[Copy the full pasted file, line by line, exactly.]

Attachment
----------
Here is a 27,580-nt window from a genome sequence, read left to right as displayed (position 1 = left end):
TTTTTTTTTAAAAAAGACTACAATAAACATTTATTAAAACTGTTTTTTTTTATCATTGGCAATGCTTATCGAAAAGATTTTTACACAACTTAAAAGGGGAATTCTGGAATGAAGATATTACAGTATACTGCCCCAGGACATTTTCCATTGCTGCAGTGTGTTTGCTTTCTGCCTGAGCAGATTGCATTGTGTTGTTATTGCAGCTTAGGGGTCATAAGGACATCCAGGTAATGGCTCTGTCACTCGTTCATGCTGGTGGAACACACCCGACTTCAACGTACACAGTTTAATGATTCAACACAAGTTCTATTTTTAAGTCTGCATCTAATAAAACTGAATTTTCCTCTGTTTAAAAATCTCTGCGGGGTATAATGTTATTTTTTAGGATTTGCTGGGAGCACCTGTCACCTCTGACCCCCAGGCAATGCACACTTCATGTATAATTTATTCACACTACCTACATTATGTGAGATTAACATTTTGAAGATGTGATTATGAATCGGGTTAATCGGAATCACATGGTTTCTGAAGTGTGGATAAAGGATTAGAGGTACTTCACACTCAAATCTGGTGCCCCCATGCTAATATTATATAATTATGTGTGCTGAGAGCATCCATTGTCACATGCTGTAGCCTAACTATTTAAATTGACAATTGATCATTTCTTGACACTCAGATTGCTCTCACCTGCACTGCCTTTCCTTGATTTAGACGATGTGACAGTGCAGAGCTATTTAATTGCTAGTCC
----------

Here is a 27,580-nt window from a genome sequence, read left to right as displayed (position 1 = left end):
TTTTTTTTTAAAAAAGACTACAATAAACATTTATTAAAACTGTTTTTTTTTATCATTGGCAATGCTTATCGAAAAGATTTTTACACAACTTAAAAGGGGAATTCTGGAATGAAGATATTACAGTATACTGCCCCAGGACATTTTCCATTGCTGCAGTGTGTTTGCTTTCTGCCTGAGCAGATTGCATTGTGTTGTTATTGCAGCTTAGGGGTCATAAGGACATCCAGGTAATGGCTCTGTCACTCGTTCATGCTGGTGGAACACACCCGACTTCAACGTACACAGTTTAATGATTCAACACAAGTTCTATTTTTAAGTCTGCATCTAATAAAACTGAATTTTCCTCTGTTTAAAAATCTCTGCGGGGTATAATGTTATTTTTTAGGATTTGCTGGGAGCACCTGTCACCTCTGACCCCCAGGCAATGCACACTTCATGTATAATTTATTCACACTACCTACATTATGTGAGATTAACATTTTGAAGATGTGATTATGAATCGGGTTAATCGGAATCACATGGTTTCTGAAGTGTGGATAAAGGATTAGAGGTACTTCACACTCAAATCTGGTGCCCCCATGCTAATATTATATAATTATGTGTGCTGAGAGCATCCATTGTCACATGCTGTAGCCTAACTATTTAAATTGACAATTGATCATTTCTTGACACTCAGATTGCTCTCACCTGCACTGCCTTTCCTTGATTTAGACGATGTGACAGTGCAGAGCTATTTAATTGCTAGTCC